UA details parts of its long-range planning

December 10, 2007

By Flinn Foundation

[Source: Eric Swedlund, Arizona Daily Star] – The University of Arizona is working to redefine its role as a land-grant university with a five-year strategic plan guiding growth and focusing on meeting state needs in research and work-force development. Among the results will be a substantial increase in enrollment overall, particularly for graduate students, a sharp upswing in the number of graduates in teaching and nursing, and a new pledge that low-income students will be guaranteed the financial aid they need.

The university’s research mission will continue to focus on current strengths, including biosciences and biotechnology, optics, space exploration and climate, environment, water and energy sustainability. The goal is to increase annual research funding from $552 million to $760 million over the next five years, while increasing the number of endowed faculty chairs from 67 to 100. “The people of Arizona can be assured their land-grant university will pave the way to a successful and prosperous future,” said UA President Robert Shelton. “What drives us is serving the people of Arizona and improving the human condition.”

Shelton presented the 2007-08 five-year strategic plan to the Arizona Board of Regents Friday at the board’s meeting at Arizona State University. The plan was developed by the Strategic Planning and Budget Advisory Committee, chaired by Miranda Joseph, an associate professor of women’s studies.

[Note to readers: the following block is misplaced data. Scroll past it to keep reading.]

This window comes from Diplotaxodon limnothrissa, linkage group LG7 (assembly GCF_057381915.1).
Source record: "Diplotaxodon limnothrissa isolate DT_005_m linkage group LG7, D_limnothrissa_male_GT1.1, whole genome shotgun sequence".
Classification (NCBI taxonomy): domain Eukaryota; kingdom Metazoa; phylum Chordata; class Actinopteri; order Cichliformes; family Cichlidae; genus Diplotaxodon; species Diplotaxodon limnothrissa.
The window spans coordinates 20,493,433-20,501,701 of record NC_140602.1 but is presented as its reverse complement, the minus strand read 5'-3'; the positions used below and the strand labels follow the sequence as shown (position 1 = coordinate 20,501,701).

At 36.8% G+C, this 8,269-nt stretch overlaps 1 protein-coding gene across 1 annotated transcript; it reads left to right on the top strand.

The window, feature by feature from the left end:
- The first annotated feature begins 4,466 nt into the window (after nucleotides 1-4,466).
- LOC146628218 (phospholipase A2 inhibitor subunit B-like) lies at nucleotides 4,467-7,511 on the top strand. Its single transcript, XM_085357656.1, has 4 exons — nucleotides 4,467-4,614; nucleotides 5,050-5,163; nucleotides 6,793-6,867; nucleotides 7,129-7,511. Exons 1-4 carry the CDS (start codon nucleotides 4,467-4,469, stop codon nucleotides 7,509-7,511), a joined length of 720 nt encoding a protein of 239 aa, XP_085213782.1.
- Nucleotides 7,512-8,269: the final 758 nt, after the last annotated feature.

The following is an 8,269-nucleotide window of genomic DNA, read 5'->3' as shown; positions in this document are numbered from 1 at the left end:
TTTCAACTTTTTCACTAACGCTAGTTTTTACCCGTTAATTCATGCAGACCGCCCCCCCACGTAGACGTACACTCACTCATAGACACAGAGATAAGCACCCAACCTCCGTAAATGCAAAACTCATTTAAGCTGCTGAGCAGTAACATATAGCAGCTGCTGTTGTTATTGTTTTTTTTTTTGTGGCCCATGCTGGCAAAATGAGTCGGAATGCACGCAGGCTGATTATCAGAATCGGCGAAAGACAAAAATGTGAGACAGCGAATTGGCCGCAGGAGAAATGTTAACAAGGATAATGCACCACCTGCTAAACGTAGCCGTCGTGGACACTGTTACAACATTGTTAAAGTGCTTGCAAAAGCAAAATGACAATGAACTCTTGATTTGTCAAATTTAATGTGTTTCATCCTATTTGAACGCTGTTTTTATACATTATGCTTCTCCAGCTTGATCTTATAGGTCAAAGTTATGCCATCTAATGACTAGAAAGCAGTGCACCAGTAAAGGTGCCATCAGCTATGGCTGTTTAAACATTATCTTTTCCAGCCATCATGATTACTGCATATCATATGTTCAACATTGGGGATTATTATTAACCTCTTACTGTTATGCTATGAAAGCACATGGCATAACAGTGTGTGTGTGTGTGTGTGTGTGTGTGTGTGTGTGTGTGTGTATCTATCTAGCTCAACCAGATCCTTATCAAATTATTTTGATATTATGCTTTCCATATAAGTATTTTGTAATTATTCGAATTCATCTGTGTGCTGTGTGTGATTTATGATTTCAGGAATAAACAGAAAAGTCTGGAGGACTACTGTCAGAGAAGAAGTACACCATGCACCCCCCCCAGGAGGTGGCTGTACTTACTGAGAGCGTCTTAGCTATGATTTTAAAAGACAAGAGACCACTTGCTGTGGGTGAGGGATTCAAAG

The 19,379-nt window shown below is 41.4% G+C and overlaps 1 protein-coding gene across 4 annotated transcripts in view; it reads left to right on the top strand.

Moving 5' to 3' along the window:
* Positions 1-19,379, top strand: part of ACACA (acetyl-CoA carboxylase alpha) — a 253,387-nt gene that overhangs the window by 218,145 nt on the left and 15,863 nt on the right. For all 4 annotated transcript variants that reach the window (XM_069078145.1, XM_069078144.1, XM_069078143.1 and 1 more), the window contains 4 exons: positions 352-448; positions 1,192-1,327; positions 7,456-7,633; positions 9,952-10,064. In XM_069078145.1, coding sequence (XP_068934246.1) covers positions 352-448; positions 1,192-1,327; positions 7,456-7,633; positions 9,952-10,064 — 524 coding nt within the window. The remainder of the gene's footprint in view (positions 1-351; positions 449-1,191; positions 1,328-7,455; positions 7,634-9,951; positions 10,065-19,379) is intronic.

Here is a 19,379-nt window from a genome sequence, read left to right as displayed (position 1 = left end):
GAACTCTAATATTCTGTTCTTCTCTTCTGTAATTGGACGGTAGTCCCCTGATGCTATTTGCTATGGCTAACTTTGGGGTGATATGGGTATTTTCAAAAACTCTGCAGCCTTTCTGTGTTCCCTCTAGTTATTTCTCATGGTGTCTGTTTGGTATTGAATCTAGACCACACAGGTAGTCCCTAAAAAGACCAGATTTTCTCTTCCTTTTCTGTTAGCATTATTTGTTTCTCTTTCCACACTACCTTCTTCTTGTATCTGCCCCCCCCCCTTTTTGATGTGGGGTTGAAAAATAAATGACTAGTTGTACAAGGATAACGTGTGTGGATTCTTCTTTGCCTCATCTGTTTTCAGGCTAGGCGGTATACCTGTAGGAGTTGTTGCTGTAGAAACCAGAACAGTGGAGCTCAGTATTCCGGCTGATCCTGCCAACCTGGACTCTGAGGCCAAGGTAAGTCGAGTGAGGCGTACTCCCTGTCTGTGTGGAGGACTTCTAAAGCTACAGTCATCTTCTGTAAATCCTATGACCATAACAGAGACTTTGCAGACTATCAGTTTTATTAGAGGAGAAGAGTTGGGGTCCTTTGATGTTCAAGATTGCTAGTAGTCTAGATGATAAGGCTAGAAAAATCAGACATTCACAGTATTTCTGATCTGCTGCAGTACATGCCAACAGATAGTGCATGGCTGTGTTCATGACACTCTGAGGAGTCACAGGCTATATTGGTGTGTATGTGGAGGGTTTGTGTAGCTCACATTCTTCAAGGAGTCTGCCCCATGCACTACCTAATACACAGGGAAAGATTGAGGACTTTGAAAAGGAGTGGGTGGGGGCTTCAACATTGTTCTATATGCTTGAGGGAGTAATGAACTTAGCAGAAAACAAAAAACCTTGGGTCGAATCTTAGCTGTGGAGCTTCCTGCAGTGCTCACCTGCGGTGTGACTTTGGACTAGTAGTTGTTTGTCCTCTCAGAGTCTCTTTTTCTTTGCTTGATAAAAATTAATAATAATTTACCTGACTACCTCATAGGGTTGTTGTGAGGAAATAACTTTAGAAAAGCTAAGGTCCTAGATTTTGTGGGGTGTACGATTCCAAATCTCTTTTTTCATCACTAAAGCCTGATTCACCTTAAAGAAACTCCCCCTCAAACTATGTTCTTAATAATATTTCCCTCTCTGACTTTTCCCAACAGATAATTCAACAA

The university will grow to nearly 44,000 students by 2013, with goals of certifying 5 percent more teachers each year, doubling the number of nursing students in accelerated programs, and increasing the number of pharmacy and medical students by one-fifth. Graduate students are expected to make up 25 percent of the overall student body by 2013, up from 21.9 percent now, and Shelton calls for improving the six-year graduation rate from 60 percent to 66 percent and the freshman-to-sophomore retention rate to 90 percent from 80 percent now. “What we have proposed in our plan is a new approach to a storied history of success,” Shelton said. “The University of Arizona is poised to redefine the modern land-grant university.”

Also Friday, the regents presented an update on their 2020 Plan, a long-term vision for growth in the university system. The work will be finalized by the summer, said Regent Robert Bulla.

Annual undergraduate enrollment at the three state universities has increased by 27 percent